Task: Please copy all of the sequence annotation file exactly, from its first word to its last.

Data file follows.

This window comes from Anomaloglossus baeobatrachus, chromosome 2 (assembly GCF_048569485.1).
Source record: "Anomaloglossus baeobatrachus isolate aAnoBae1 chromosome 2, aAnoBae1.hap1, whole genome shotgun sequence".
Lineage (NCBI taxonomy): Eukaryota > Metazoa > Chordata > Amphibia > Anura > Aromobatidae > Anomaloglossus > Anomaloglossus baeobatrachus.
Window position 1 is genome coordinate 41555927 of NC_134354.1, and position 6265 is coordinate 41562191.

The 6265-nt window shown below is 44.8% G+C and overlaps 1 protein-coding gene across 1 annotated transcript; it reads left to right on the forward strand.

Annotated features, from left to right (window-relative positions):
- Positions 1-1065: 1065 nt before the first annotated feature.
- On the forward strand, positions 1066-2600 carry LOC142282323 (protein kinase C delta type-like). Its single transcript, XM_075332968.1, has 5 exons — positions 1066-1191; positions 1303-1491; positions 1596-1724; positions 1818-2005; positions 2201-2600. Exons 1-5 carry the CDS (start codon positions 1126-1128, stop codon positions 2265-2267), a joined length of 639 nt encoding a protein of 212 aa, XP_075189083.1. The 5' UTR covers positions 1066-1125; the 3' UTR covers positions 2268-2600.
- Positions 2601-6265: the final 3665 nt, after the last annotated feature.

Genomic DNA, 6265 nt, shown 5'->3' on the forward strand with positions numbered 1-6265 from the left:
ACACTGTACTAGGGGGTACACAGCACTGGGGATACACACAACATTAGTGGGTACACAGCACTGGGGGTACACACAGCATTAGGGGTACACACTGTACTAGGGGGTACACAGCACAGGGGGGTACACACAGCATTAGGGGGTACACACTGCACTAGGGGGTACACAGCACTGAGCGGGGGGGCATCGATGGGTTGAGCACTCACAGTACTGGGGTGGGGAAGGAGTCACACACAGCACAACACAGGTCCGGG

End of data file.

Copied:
This window comes from Anomaloglossus baeobatrachus, chromosome 2 (assembly GCF_048569485.1).
Source record: "Anomaloglossus baeobatrachus isolate aAnoBae1 chromosome 2, aAnoBae1.hap1, whole genome shotgun sequence".
Lineage (NCBI taxonomy): Eukaryota > Metazoa > Chordata > Amphibia > Anura > Aromobatidae > Anomaloglossus > Anomaloglossus baeobatrachus.
Window position 1 is genome coordinate 41555927 of NC_134354.1, and position 6265 is coordinate 41562191.

The 6265-nt window shown below is 44.8% G+C and overlaps 1 protein-coding gene across 1 annotated transcript; it reads left to right on the forward strand.

Annotated features, from left to right (window-relative positions):
- Positions 1-1065: 1065 nt before the first annotated feature.
- On the forward strand, positions 1066-2600 carry LOC142282323 (protein kinase C delta type-like). Its single transcript, XM_075332968.1, has 5 exons — positions 1066-1191; positions 1303-1491; positions 1596-1724; positions 1818-2005; positions 2201-2600. Exons 1-5 carry the CDS (start codon positions 1126-1128, stop codon positions 2265-2267), a joined length of 639 nt encoding a protein of 212 aa, XP_075189083.1. The 5' UTR covers positions 1066-1125; the 3' UTR covers positions 2268-2600.
- Positions 2601-6265: the final 3665 nt, after the last annotated feature.

Genomic DNA, 6265 nt, shown 5'->3' on the forward strand with positions numbered 1-6265 from the left:
ACACTGTACTAGGGGGTACACAGCACTGGGGATACACACAACATTAGTGGGTACACAGCACTGGGGGTACACACAGCATTAGGGGTACACACTGTACTAGGGGGTACACAGCACAGGGGGGTACACACAGCATTAGGGGGTACACACTGCACTAGGGGGTACACAGCACTGAGCGGGGGGGCATCGATGGGTTGAGCACTCACAGTACTGGGGTGGGGAAGGAGTCACACACAGCACAACACAGGTCCGGG